Saturday, 5 December 2009
London in 2010
I was 11 in December 1989. We said hello to the 1990s in a farmhouse owned by family friends somewhere in the North. That New Year, the Observer devoted its colour supplement to speculation about what London might be like in 20 years - in 2010. I was mad for cityscapes, sci-fi and futurology, and I really liked the pictures and some of the ideas in this colour supplement, so I kept it. About seven years ago, when my parents moved house, I found the magazine while clearing out my old room - I refrained from throwing it out, thinking it would be interesting to see how it held up in 2010. And here we are. How did they do?
I've photographed all 15 pages of speculation and they're up on my Flickr site, with some close-ups of interesting bits. (NB: click on the photos on this blog post for a closer look.) The text should all be legible. About half of the speculation is architectural - there are also pages devoted to transport and fashion, but I have little to say about them here.
To kick off the section, there are some short columns by Peter Hall (now a Sir, founder member of Blair's Urban Task Force), the late Tony Banks MP, Peter Kellner and the author Jonathan Raban (who has since contributed to Icon). These opening pensees are a stark reminder that London was considered far more of a "problem" back then - a potentially ungovernable, insoluble perma-crisis. London still suffers from terrible problems, and a crippling lack of vision in its governing classes, but beyond the fringe right I think few now see it actually failing and going feral on us.
Hall points to the need for Crossrail and high-speed rail links to the Channel Tunnel and Heathrow - a network we're still piecing together now, thanks broadly to the dismal stasis of the Major years. Banks draws attention to London's lack of a single governing authority - it now seem amazing that such a governmental vacuum was allowed to persist for so long, from 1986 to 2000. Kellner proposes surrender in the face of London's problems and suggests moving jobs around the country with a view to reducing the city's population by 2 million. Raban provides a direct and pithy rebuttal to Kellner's pessimism: "The nastier that London gets, the darker its peculiar charms, so people (not planners, or sensible journalists with a topic to follow) will be seduced by it ... Just as we love the romantic melodrama of the street in Dickens, we secretly love the growing horror-show of the city we actually live in." Hear hear.
Two different visions of the city in 2010 follow, the first of which is by Nigel Coates and Brian Hatton. Obviously, they get a hell of a lot wrong (London is no longer the capital - and why are blimps so seductive to futurologists?), but in some ways the vision is eerily prescient, even if the details are wrong. They see the influence of Charles persisting and deepening with the result that postmodern and neo-gothic facadism runs riot - "bad buildngs have approved facades", which leaves one to wonder who decides buildings are bad and who does the approving; hopefully not St James's Palace, or the the Carolingian pile Coates imagines built in Liverpool.
Bankside power station has been converted into a museum, although here it's the "Thatcher Museum of Commerce" - one shudders to think, presumably it would be full of brick-like yuppiephones and British Gas share certificates. (Tell Sid I'll meet him in the gift shop.) Another post-industrial museum is Waterloo station, part of which has been converted into a "Museum of Suburban Life". The other defining feature of Coates' London is high-tech parasitism, with exposed services, ducts and blobs creeping across the exterior of the city's buildings. He predicts the yuppification of Trellick tower, although suggests that its facade might need "softening" with a few blobs to allow this to happen. Other towerblocks have been "allocated to young single homeless at near-zero rents, giving limited sanction to social deviance".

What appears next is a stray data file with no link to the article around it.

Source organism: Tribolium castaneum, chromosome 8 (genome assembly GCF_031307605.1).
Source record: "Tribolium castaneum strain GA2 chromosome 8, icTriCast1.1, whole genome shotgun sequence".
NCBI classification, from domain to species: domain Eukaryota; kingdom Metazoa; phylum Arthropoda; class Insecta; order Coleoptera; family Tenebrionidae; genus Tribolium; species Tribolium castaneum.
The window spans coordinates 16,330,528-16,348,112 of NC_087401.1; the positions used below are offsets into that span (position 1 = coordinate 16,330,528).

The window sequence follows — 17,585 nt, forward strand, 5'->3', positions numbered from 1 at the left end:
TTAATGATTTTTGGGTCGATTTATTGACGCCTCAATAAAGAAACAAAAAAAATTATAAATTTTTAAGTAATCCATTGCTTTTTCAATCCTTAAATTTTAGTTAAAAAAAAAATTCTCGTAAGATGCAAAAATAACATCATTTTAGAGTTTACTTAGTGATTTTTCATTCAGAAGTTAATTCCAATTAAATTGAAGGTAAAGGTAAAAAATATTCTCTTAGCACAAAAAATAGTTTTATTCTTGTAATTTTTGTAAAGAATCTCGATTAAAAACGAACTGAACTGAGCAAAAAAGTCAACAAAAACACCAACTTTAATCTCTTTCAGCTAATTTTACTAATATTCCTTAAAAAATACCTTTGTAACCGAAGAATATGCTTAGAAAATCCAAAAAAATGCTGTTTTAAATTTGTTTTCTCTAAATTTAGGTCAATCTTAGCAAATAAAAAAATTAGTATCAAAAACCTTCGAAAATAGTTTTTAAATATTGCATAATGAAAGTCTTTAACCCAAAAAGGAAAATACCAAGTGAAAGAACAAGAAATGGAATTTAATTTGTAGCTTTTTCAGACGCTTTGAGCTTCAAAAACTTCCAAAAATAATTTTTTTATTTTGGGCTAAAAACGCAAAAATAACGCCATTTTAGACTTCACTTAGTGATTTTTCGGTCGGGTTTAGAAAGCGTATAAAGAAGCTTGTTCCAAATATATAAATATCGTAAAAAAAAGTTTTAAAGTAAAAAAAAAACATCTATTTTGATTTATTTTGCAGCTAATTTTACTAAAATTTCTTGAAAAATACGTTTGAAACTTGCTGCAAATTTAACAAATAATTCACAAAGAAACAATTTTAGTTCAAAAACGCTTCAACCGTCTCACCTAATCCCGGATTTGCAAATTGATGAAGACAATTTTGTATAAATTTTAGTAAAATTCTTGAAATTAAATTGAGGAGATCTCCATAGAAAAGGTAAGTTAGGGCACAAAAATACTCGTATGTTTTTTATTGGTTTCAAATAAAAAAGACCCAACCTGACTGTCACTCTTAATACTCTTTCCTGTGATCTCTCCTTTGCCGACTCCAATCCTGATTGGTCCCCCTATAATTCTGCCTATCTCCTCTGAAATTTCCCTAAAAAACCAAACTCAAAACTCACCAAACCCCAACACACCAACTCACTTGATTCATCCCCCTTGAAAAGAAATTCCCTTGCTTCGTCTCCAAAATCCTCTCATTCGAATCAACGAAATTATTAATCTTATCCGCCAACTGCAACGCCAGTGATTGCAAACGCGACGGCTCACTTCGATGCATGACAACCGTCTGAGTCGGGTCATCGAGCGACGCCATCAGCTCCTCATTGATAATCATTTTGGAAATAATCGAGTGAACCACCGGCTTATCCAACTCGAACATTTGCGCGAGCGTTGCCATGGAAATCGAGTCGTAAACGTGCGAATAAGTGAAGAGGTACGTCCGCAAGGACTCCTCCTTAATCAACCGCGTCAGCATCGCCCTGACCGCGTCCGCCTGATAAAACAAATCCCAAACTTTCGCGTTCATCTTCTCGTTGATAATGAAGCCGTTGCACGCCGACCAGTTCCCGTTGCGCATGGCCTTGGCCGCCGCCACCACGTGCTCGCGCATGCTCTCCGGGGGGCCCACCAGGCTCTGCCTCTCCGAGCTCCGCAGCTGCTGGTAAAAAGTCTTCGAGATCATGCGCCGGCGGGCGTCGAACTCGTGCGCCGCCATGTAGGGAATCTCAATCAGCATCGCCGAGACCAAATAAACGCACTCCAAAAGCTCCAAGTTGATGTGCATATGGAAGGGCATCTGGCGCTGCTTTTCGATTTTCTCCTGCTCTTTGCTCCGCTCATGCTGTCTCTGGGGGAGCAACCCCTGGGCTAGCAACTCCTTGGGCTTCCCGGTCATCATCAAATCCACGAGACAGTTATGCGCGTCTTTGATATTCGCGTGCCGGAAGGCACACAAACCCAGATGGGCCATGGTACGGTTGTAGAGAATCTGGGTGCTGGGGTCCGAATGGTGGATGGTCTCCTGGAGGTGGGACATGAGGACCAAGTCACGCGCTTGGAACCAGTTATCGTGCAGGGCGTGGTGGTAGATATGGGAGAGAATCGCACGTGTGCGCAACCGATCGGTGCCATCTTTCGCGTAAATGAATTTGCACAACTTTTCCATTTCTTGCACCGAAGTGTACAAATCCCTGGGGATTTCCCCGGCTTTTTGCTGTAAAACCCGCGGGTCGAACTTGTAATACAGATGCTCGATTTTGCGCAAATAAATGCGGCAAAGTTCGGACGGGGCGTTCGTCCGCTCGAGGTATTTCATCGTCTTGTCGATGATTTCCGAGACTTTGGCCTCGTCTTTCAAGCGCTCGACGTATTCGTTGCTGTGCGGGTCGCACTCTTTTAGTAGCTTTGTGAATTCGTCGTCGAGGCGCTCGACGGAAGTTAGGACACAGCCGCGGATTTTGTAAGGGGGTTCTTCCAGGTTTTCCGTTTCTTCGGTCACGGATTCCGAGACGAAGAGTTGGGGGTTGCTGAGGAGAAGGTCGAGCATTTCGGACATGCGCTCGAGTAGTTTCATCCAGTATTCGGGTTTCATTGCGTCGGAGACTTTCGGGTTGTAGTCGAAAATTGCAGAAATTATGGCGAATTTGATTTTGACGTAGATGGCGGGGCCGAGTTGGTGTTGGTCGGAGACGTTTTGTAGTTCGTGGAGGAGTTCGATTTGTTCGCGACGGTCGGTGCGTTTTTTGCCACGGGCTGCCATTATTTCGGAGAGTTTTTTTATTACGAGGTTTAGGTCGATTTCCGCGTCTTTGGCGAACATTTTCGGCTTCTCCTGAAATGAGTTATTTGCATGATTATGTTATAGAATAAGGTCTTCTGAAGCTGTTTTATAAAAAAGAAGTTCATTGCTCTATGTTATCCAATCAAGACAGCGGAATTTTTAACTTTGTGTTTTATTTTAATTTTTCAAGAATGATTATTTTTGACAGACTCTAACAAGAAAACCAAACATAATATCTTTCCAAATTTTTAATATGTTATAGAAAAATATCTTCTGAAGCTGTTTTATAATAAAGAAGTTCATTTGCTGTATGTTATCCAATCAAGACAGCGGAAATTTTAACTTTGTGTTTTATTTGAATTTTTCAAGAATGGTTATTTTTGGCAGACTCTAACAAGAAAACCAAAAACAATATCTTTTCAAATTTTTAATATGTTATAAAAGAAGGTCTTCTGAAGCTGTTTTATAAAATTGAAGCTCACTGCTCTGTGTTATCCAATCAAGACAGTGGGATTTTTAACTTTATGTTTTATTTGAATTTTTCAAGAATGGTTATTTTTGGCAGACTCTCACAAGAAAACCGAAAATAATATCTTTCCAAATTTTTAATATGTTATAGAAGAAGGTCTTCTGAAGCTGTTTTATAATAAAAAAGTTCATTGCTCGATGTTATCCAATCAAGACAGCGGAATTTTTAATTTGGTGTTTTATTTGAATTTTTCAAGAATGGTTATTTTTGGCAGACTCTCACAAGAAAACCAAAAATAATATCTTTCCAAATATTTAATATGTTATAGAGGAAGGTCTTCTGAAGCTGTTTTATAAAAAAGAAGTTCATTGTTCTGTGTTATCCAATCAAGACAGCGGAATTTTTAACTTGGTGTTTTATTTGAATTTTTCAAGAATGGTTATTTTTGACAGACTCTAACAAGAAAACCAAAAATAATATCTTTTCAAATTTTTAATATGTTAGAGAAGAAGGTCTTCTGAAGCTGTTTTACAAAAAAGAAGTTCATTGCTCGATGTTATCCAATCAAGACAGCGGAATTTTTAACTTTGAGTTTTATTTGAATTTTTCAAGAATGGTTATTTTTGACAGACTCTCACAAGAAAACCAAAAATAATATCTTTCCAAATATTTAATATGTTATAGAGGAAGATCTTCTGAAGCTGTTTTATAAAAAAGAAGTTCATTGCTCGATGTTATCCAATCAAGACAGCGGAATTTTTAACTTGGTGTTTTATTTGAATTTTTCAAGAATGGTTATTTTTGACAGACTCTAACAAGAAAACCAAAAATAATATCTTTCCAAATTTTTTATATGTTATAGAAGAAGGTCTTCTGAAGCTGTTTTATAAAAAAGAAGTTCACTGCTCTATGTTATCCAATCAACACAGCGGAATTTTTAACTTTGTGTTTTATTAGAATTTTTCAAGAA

Other aspects of the vision are beguilingly whimsical. "Crystalline telecommunications spires spike a new skyline ... Sony World Bank polysteeple overshadows the NatWest Tower, now a block of flats." The most interesting aspect of Coates' vision is his suggestion that the urban debate has shifted from "hardware" to "software" - away from monumental new building and towards flexibility, adaptation and reuse (those parasitic services and pods, and I presume the first inklings of the optimistic Blairite "live-work unit"). But this clashes with his belief in the continuing relevance of Charles - Charles, after all, stands firmly on the side of stasis. One thing Coates and Hatton get spot on: "King's Cross still a building site".
The second vision, by Stephen Gardiner and Joan Scotson, is much more conservative and also more tedious. It mostly consists of the removal of things that they don't like: St Thomas' Hospital, the Shell building, the Elephant & Castle complex and "high-rise housing" in general. Mostly, these are replaced with open space. The city's inner main roads are mostly also "replaced", with car-based commuting almost entirely replaced with public transport. They are light on details as to what form that public transport is to take. But by and large the vision starts with the premise that the city's history since about 1939 was a mistake, and should be set right. You can imagine.
Anyway, do go and check out the pages - my photographs are sharp enough to read the text clearly, and it's interesting stuff. Bring on 2030.